Sunday, 24 May 2015

Do The Maths!

Here is a little kata experiment to try, make a list of how many techniques and skills you consider essential to be effective in a real fight, be sure to factor in variables such as multiple opponents, concealed weapons especially blades, environmental factors, fighting on after sustaining injury and whatever else you can think of. What does your list include? punching? kicking? headbutting? elbows? knees? clinch? throwing? grappling? ground fighting? gouging? biting? what else?

Not many hooks, headbutts or leg kicks!
Now choose a kata (preferably an antique form inherited from China), start by counting how many techniques, hand movements, foot movements, steps, turns (count left and right) and start comparing the numbers against your fight essentials list. How well does the kata hold up?  How many hits? is the form covering all of those essential techniques or even a large percentage of them? is it satisfying the criteria and brutal inescapable demands of real violence?

If you have for example 50 or so fight essentials (my conservative estimate) and the content of the form is not scoring very highly what does this suggest about the form and the assumptions of a fighting function made about it?

The idea is often promoted (but in no way proven or demonstrated) that certain kata such as Kusanku or Chinto are complete systems of self defence or fighting,  This exercise is one of many that can be used to experiment with the content of the antique kata and used to reveal just what is possible and what is not putting to rest unfounded claims such as that Kusanku is a complete fighting system etc.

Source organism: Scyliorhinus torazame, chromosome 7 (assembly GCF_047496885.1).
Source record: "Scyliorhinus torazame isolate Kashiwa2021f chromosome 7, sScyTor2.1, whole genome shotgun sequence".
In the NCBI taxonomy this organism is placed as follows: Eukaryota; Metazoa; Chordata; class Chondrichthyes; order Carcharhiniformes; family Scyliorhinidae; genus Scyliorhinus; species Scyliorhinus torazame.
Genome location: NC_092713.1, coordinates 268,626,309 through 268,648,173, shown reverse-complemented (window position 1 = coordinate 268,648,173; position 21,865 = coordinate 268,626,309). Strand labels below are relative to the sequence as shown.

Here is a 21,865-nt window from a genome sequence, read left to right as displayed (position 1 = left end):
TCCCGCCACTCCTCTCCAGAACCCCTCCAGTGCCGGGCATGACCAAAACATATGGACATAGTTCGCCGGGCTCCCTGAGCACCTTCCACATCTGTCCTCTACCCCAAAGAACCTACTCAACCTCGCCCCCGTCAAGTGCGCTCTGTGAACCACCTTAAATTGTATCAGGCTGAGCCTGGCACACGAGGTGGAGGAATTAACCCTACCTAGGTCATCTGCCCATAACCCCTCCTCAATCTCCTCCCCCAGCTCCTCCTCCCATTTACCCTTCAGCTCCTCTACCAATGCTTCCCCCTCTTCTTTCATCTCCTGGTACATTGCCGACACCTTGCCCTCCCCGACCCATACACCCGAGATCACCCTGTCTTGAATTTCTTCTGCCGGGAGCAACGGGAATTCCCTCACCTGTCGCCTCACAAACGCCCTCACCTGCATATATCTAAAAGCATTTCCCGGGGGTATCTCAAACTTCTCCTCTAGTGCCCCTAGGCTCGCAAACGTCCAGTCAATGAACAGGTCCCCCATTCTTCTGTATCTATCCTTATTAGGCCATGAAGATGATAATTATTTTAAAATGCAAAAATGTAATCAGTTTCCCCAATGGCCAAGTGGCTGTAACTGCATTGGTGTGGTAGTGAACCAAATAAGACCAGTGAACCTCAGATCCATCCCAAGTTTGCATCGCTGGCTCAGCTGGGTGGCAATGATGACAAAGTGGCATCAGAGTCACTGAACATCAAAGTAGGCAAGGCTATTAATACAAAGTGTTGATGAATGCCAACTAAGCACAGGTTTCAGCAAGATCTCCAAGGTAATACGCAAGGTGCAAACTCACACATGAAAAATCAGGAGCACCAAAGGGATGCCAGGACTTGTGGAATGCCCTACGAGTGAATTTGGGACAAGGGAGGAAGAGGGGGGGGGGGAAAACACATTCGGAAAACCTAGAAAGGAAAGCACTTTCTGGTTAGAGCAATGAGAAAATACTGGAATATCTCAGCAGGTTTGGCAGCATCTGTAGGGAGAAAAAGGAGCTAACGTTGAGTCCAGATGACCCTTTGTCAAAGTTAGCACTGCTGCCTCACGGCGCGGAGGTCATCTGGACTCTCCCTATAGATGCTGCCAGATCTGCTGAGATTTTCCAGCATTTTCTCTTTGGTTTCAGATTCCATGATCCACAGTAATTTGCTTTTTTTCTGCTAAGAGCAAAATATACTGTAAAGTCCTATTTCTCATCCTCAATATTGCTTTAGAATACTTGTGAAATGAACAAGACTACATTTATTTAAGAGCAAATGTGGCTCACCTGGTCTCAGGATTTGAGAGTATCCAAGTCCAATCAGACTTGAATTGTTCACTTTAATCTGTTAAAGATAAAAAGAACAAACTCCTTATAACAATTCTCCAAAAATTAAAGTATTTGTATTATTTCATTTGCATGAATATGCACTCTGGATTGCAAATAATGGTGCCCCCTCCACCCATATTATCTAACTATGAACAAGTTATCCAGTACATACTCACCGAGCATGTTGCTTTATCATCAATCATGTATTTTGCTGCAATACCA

Not all kata were born equal and in order to penetrate the original intentions and functions of these forms as many different methods of experimentation needs to be applied to any and every assumption made about the antique kata, starting with the most common belief that they are all empty handed self defence and fighting.

Please contact us with any comments or questions by emailing Tom Maxwell at, thanks for reading!!!

A Note on Plagiarism

Greetings All,

Please feel free to use the information on this blog and to share, critique and question as much as you wish but do quote your source! a nod here and a tip of the hat there goes a long way as well as posting a link!!. It is sad to see several recent instances of blatant plagiarism by several people lacking basic integrity trying to pass off the work of others as their own.

To the other 99.9% thankyou for your own going support and feedback, lots more to come!

Please contact us with any comments or questions by emailing Tom Maxwell at, thanks for reading!!!